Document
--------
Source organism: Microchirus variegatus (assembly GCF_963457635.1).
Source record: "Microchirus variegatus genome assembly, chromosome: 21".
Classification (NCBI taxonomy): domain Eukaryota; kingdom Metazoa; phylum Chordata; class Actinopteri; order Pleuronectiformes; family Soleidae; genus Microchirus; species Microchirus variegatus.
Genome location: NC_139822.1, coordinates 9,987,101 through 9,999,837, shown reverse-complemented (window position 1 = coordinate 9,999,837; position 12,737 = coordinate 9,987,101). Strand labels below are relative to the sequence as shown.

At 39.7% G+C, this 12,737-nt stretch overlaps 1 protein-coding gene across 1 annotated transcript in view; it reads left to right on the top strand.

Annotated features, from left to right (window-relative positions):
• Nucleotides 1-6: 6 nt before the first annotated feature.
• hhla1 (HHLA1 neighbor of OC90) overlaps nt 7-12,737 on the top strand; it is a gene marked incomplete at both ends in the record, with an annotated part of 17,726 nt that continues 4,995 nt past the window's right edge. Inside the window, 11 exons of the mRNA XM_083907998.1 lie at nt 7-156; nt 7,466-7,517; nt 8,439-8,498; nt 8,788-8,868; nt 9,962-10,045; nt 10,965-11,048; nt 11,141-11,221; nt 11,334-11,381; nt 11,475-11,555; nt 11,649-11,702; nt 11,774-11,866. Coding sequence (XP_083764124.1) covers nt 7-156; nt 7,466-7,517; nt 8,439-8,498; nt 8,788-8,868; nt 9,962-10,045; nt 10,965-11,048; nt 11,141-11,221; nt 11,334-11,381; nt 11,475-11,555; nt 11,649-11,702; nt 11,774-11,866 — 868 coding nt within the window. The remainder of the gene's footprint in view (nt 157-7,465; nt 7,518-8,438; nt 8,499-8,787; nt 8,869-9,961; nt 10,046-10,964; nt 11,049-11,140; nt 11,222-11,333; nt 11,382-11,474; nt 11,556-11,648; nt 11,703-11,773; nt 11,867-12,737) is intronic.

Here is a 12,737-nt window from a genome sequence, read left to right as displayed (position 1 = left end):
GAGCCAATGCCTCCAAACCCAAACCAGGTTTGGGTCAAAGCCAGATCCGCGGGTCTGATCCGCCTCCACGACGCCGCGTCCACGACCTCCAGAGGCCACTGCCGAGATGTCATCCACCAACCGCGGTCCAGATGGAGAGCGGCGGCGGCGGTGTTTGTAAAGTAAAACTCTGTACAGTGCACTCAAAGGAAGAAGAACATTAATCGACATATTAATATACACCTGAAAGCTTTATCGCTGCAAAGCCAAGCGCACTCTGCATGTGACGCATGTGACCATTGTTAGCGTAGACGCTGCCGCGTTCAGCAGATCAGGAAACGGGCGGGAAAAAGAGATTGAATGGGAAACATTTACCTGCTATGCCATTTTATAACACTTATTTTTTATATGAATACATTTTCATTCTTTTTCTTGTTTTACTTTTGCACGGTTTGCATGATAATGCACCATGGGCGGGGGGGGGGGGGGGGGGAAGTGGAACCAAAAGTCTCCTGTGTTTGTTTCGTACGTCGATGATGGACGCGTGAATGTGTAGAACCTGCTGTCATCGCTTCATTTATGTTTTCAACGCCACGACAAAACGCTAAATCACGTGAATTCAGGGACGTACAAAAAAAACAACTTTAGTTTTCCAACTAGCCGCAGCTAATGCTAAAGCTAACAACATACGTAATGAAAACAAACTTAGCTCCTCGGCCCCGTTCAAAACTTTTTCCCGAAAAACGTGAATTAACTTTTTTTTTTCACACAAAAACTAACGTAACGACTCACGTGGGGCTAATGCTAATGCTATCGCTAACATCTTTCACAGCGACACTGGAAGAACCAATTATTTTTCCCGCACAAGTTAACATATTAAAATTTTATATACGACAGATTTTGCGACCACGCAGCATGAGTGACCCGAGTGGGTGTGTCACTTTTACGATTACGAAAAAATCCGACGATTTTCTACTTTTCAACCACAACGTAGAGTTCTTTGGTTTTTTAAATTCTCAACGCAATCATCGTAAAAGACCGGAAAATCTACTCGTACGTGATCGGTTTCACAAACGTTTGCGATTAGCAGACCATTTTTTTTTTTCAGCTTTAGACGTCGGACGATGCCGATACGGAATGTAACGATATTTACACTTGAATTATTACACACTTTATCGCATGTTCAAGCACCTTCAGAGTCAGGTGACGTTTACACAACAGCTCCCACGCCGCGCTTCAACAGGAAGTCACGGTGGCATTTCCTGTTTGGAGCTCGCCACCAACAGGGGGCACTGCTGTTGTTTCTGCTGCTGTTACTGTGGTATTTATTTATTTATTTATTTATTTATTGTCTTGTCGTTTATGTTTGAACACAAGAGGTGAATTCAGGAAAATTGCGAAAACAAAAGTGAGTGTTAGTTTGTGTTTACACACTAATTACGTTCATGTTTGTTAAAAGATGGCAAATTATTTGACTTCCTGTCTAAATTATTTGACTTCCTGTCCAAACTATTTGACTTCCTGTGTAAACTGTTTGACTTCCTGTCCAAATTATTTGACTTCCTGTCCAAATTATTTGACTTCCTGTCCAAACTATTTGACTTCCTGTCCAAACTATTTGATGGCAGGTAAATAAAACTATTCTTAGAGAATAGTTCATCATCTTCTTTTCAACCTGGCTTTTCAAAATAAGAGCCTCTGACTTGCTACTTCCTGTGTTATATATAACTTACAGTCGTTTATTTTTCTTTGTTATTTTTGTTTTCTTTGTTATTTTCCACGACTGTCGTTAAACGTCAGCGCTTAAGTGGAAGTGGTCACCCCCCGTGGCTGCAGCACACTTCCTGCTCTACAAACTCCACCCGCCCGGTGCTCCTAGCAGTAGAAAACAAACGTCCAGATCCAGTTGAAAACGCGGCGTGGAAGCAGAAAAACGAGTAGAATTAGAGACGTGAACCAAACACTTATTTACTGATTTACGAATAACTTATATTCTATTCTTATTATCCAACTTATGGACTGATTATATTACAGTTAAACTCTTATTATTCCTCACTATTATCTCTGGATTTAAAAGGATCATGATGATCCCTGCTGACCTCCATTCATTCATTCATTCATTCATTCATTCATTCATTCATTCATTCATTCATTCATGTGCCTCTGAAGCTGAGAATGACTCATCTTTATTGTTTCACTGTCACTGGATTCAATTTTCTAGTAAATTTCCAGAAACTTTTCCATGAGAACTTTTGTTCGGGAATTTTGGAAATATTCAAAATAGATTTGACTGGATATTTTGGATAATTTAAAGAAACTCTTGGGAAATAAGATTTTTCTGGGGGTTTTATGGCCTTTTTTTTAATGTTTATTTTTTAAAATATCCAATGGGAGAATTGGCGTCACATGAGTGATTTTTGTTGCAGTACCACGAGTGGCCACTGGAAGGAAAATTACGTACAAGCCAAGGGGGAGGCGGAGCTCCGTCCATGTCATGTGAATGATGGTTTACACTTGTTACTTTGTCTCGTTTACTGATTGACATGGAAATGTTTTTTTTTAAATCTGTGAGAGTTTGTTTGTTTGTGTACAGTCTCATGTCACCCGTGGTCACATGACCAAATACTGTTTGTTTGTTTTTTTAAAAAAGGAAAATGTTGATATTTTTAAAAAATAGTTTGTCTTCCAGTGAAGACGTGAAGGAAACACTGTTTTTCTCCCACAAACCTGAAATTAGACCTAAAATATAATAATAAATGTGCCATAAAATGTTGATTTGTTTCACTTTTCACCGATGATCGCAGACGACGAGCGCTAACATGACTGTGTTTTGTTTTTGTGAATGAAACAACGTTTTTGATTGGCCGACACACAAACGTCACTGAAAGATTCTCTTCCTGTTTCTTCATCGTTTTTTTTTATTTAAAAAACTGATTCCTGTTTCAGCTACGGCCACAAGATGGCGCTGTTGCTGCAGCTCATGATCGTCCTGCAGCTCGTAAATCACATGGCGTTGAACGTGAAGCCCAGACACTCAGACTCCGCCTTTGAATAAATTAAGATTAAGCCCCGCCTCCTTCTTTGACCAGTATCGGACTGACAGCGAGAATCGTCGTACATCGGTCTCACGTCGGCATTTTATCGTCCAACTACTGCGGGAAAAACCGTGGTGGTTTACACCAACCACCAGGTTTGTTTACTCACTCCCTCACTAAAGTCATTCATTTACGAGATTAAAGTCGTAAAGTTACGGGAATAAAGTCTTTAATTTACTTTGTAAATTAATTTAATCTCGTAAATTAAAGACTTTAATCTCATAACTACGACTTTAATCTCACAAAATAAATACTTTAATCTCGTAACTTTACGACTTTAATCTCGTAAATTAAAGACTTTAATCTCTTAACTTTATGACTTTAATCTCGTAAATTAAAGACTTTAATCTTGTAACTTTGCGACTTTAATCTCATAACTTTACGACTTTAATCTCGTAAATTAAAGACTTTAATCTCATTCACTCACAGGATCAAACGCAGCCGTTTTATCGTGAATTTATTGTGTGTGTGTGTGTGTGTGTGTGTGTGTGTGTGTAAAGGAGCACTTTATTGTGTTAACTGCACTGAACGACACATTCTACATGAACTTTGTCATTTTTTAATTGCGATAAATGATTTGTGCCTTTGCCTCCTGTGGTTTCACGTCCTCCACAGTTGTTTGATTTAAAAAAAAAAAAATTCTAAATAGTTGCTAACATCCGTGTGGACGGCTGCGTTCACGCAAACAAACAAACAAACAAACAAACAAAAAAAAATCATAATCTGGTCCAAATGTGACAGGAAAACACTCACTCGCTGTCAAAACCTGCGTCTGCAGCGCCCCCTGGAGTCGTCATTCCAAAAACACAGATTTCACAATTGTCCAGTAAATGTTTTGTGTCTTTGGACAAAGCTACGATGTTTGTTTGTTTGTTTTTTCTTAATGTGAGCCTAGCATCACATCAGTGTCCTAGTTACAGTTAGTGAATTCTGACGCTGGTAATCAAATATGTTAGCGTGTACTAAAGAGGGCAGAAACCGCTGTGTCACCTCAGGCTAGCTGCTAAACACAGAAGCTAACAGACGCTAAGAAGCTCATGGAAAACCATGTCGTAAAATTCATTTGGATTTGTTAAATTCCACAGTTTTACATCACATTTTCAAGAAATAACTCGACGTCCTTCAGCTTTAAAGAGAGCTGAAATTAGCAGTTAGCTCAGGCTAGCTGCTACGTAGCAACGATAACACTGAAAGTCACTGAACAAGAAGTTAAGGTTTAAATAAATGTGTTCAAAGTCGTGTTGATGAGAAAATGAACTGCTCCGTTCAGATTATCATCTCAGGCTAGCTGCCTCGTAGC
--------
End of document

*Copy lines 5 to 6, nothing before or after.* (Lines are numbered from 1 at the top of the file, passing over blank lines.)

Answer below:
At 39.7% G+C, this 12,737-nt stretch overlaps 1 protein-coding gene across 1 annotated transcript in view; it reads left to right on the top strand.

Annotated features, from left to right (window-relative positions):